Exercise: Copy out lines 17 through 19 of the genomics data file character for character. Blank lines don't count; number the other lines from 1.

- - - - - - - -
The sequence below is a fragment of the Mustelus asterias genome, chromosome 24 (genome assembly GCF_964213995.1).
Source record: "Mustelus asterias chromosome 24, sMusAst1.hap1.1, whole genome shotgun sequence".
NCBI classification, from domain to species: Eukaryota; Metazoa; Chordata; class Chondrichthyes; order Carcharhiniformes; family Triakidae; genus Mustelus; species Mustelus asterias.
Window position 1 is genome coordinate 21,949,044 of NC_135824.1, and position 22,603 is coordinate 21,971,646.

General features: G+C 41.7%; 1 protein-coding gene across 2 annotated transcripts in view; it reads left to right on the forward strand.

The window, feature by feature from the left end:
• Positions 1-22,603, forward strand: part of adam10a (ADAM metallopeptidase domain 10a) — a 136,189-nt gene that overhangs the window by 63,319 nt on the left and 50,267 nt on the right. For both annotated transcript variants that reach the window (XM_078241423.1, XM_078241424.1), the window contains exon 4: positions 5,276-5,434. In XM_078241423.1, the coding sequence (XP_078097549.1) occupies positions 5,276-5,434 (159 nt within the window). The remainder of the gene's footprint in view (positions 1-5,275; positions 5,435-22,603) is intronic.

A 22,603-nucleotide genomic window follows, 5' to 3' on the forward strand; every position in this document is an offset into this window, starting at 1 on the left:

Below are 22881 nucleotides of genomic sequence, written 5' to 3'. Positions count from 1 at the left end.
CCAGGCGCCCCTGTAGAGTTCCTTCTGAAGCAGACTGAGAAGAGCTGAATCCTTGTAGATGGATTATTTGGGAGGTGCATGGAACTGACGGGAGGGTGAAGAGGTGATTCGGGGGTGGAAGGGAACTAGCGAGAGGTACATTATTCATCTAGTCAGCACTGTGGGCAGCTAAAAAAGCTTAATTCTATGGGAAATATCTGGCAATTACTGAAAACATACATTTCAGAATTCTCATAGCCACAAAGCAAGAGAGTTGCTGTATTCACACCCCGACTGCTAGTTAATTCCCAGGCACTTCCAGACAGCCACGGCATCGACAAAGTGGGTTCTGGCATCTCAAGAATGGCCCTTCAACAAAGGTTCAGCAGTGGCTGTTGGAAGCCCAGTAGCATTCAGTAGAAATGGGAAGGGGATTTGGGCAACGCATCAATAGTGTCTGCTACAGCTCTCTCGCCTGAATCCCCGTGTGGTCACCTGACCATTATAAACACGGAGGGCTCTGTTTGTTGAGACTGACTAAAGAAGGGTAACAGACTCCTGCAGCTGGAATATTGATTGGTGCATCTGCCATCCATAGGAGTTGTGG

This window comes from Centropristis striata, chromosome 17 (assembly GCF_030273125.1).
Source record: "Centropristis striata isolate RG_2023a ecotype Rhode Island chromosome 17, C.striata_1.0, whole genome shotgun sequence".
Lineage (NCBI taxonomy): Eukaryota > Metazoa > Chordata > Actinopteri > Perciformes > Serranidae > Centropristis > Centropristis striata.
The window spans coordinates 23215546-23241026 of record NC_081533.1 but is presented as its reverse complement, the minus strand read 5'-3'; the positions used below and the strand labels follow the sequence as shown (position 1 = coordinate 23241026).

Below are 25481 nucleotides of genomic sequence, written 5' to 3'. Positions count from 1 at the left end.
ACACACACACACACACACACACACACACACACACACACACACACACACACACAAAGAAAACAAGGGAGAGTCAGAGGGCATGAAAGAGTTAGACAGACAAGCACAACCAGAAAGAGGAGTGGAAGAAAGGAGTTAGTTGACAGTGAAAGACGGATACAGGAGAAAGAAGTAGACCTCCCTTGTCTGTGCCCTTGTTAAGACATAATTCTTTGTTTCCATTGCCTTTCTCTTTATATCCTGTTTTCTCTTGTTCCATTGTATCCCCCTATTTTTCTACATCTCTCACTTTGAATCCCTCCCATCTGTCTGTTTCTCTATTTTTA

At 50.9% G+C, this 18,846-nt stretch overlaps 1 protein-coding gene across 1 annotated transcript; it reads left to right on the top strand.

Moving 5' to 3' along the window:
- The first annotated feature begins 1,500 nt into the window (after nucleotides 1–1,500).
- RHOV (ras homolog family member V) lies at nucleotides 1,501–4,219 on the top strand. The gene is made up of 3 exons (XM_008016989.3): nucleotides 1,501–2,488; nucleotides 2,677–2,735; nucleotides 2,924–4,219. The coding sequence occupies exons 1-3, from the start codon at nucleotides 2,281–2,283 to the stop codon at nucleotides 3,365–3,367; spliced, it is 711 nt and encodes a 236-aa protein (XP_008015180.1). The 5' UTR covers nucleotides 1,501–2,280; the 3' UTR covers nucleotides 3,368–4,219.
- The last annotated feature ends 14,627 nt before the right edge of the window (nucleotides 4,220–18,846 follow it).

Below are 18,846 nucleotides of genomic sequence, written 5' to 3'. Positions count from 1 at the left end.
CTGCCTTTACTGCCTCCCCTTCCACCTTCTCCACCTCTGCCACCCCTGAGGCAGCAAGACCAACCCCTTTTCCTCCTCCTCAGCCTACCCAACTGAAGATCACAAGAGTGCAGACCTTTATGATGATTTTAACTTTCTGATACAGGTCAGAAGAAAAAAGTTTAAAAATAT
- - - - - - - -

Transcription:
At 50.9% G+C, this 18,846-nt stretch overlaps 1 protein-coding gene across 1 annotated transcript; it reads left to right on the top strand.

Moving 5' to 3' along the window:
- The first annotated feature begins 1,500 nt into the window (after nucleotides 1–1,500).